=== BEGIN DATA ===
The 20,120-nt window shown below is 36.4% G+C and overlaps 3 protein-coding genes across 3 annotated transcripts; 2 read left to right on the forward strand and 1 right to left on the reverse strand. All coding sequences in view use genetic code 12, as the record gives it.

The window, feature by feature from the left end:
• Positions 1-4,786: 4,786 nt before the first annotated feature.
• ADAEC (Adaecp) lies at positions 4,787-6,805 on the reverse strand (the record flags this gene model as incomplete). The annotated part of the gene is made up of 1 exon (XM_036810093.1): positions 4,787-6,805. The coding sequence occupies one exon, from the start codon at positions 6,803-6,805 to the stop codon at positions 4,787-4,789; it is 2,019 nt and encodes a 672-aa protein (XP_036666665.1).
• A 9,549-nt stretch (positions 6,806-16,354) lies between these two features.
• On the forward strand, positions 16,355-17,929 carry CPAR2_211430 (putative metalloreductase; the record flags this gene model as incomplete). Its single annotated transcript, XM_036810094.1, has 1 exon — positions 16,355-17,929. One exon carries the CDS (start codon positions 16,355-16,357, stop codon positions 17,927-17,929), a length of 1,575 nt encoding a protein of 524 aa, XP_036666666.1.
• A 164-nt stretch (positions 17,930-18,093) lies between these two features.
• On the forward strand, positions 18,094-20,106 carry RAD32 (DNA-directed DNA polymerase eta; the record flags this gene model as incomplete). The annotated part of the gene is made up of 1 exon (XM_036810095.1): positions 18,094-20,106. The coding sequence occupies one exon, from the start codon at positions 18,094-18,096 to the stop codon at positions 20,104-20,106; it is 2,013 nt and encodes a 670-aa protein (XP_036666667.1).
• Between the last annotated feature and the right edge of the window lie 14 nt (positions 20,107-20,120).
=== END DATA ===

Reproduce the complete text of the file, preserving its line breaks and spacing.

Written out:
The 20,120-nt window shown below is 36.4% G+C and overlaps 3 protein-coding genes across 3 annotated transcripts; 2 read left to right on the forward strand and 1 right to left on the reverse strand. All coding sequences in view use genetic code 12, as the record gives it.

The window, feature by feature from the left end:
• Positions 1-4,786: 4,786 nt before the first annotated feature.
• ADAEC (Adaecp) lies at positions 4,787-6,805 on the reverse strand (the record flags this gene model as incomplete). The annotated part of the gene is made up of 1 exon (XM_036810093.1): positions 4,787-6,805. The coding sequence occupies one exon, from the start codon at positions 6,803-6,805 to the stop codon at positions 4,787-4,789; it is 2,019 nt and encodes a 672-aa protein (XP_036666665.1).
• A 9,549-nt stretch (positions 6,806-16,354) lies between these two features.
• On the forward strand, positions 16,355-17,929 carry CPAR2_211430 (putative metalloreductase; the record flags this gene model as incomplete). Its single annotated transcript, XM_036810094.1, has 1 exon — positions 16,355-17,929. One exon carries the CDS (start codon positions 16,355-16,357, stop codon positions 17,927-17,929), a length of 1,575 nt encoding a protein of 524 aa, XP_036666666.1.
• A 164-nt stretch (positions 17,930-18,093) lies between these two features.
• On the forward strand, positions 18,094-20,106 carry RAD32 (DNA-directed DNA polymerase eta; the record flags this gene model as incomplete). The annotated part of the gene is made up of 1 exon (XM_036810095.1): positions 18,094-20,106. The coding sequence occupies one exon, from the start codon at positions 18,094-18,096 to the stop codon at positions 20,104-20,106; it is 2,013 nt and encodes a 670-aa protein (XP_036666667.1).
• Between the last annotated feature and the right edge of the window lie 14 nt (positions 20,107-20,120).